Just before he signed-up to play Captain James T. Kirk on Star Trek, William Shatner made a bizarre, little seen, art-house horror movie called Incubus.
It was little seen because the film’s original negative and nearly all of its prints were thought lost or destroyed not long after its initial screenings at film festivals.
Bizarre, well for two reasons, firstly because the whole movie, though shot in California, was performed in Esperanto, an artificial hotchpotch of a language created in the late 19th century by L. L. Zamenof to encourage peace and understanding between the peoples of different nations.
Incubus was written and directed by Leslie Stevens, creator of The Outer Limits. It came about after The Outer Limits had been canceled. Stevens was looking for a way to kickstart his career and curiously decided that an artsy low budget horror film in a language very few people understood could be the answer. William Shatner who starred as Marc in the film later recalled that Stevens’ script…
“...had a starkness and a simplicity to it - of good and evil, it was kind of Greek in its simplicity and the way that events marched, in the script, to their inevitable conclusion. So I read it and called him back quickly and said, ‘that’s wonderful, I’d love to do it.’”
At this point in his career, Shatner had appeared in numerous episodic television roles (including The Outer Limits episode “Cold Hands, Warm Heart”) and in supporting roles in a few notable features, such as Judgment at Nuremberg and The Outrage. His only leads in a feature at this point were for The Explosive Generation and more provocatively in Roger Corman’s The Intruder, which received very scant distribution.
Shatner said “when [Incubus] was presented to me I was in the throes of some good work and in demand, and this was a small picture, it was something that you might not think of as, in that famous phrase, a ‘career move,’ but it was so intriguing, and I so enjoyed working with Leslie Stevens, that I wanted to be in it.”
Stevens wanted to “put the film in a different place,” so he decided to have the actors speak in Esperanto throughout the movie. Stevens figured Esperanto was strange, exotic and archaic enough to create a mysterious sense of otherness. This was the second feature made in Esperanto, though the language had been used to atmospheric effect as set dressing in Charlie Chaplin’s The Great Dictator, as Hitler had denounced Esperanto as a Jewish plot to take over the world.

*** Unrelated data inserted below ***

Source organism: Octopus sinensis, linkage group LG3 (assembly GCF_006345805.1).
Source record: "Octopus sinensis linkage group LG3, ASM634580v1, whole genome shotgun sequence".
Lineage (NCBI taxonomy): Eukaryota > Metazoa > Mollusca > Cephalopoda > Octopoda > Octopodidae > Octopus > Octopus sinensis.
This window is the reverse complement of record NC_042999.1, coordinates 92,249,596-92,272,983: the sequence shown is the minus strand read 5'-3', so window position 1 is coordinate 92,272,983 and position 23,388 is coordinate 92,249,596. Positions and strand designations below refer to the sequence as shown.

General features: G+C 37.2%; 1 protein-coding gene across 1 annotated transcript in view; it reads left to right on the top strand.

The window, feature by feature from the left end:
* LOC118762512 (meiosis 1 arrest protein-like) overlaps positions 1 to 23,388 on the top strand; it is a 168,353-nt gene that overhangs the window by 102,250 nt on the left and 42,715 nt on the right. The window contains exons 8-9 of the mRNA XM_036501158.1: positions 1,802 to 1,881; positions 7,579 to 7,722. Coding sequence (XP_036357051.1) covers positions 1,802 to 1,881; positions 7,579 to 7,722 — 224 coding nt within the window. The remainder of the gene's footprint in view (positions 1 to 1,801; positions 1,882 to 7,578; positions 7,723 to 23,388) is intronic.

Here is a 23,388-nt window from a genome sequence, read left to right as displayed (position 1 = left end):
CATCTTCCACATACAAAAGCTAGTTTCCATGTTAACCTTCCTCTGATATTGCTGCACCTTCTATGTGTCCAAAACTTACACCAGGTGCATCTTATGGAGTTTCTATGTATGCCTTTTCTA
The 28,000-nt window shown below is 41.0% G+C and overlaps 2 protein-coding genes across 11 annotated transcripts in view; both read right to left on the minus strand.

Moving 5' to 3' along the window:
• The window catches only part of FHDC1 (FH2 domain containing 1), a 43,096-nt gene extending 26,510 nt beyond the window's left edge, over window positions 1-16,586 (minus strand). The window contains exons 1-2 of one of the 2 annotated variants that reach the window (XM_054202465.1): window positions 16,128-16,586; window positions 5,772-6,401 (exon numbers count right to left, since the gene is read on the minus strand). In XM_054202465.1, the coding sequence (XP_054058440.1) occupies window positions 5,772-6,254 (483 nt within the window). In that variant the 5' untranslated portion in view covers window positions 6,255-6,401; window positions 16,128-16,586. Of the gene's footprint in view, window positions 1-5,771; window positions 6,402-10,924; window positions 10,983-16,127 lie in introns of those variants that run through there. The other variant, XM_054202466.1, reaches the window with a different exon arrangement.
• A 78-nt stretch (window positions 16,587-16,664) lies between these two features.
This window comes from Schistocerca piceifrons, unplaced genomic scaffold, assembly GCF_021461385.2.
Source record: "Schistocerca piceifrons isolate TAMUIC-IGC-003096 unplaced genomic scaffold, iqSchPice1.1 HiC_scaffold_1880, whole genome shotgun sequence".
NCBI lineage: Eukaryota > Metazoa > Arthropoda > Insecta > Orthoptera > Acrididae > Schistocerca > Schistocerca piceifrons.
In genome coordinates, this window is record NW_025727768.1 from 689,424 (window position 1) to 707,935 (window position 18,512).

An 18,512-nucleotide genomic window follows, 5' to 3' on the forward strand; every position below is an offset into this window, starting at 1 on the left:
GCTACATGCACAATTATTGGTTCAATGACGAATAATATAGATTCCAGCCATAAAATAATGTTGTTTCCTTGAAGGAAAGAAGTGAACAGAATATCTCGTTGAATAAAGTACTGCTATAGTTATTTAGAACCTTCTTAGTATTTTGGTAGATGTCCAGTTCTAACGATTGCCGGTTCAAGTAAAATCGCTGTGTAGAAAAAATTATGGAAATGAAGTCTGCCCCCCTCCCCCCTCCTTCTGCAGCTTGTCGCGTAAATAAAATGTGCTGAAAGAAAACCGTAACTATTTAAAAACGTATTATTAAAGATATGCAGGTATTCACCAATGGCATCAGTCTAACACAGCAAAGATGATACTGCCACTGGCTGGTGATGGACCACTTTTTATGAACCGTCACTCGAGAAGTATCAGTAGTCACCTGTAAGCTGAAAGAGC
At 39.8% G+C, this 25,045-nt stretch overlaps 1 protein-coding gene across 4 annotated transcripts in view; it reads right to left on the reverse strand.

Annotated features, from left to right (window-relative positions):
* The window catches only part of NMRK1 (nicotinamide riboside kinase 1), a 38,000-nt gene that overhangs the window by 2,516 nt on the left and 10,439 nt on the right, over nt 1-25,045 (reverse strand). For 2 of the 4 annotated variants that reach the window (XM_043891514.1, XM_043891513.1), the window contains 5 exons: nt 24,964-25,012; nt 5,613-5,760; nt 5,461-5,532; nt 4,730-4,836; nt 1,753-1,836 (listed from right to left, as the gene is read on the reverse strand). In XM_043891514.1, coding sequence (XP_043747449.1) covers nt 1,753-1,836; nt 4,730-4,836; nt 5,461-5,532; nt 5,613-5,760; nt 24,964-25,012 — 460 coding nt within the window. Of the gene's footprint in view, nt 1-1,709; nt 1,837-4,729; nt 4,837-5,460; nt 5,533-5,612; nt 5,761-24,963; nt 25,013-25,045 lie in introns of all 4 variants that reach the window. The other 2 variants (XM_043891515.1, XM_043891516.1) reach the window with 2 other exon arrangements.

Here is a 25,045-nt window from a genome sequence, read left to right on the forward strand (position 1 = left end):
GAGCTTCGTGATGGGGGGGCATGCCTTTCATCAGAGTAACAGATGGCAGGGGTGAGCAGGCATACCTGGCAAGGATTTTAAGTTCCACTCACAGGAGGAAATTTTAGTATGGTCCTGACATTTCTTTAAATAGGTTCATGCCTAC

When Incubus was premiered at the San Francisco Film Festival in October 1966 and a group of 50-100 Esperantists “screamed and laughed and carried on like maniacs” every time the actors mispronounced the language—Shatner’s Esperanto is considered especially bad as he used a nasal French-sounding manner to enunciate the language. (He was raised in Montreal.)
The movie was further “bizarre” not just for its art house style (kinda Cocteau meets Bergman) but because of the strange incidents associated with a curse supposedly put on the film.
In his commentary for the DVD, William Shatner recalled an incident that occurred when the cast and crew first arrived in Big Sur, California. He remembers a “hippie” man approaching the company, and inquiring into their endeavor. Shatner says that the cast and crew reacted with some hostility to his interest, which angered him in turn. The “hippie” then loudly put a curse on their production, which some people believe came in effect.
The curse was blamed for a series of incidents that occurred within a year of the film’s production. After its initial, limited release the film was considered lost after being destroyed in a fire (or accidentally destroyed by a French film lab, it’s unclear); one of the main actors Milos Milos, who played the Incubus, killed his lover Carolyn Mitchell (estranged wife of Mickey Rooney) and then committed suicide; while actress Ann Atmar who played Shatner’s sister Arndis in the film also killed herself. Even the composer, Dominic Frontiere was convicted and spent some time in prison for scalping literally thousands of Super Bowl tickets in the 1980s
Tragic events and criminal activity aside, a print of Incubus was discovered at the Cinémathèque Française in Paris. A new print was created frame-by-frame, with English subtitles superimposed over the French ones.
So what’s it all about? Well, Incubus tells the story of an ancient Deer Well and the succubus who prey on sinful people who use it. If a corrupt person drinks from the well the water will taste salty, only a person pure of heart can benefit the healing properties of the well. Tired of killing the bunch of sinners who drink from the well, succubus Kia (Allyson Ames) schemes to lure a man pure of heart to the well as a sacrifice to the God of Darkness. Cue William Shatner as Marc, a wounded soldier, who Kia falls in love with, causing her sisterly demon Amael (Eloise Hardt) to raise an Incubus (Milos Milos) to bring revenge on Marc and his sister Arndis (Ann Atmar).
With thanks to Paul D. Brazill
Posted by Paul Gallagher |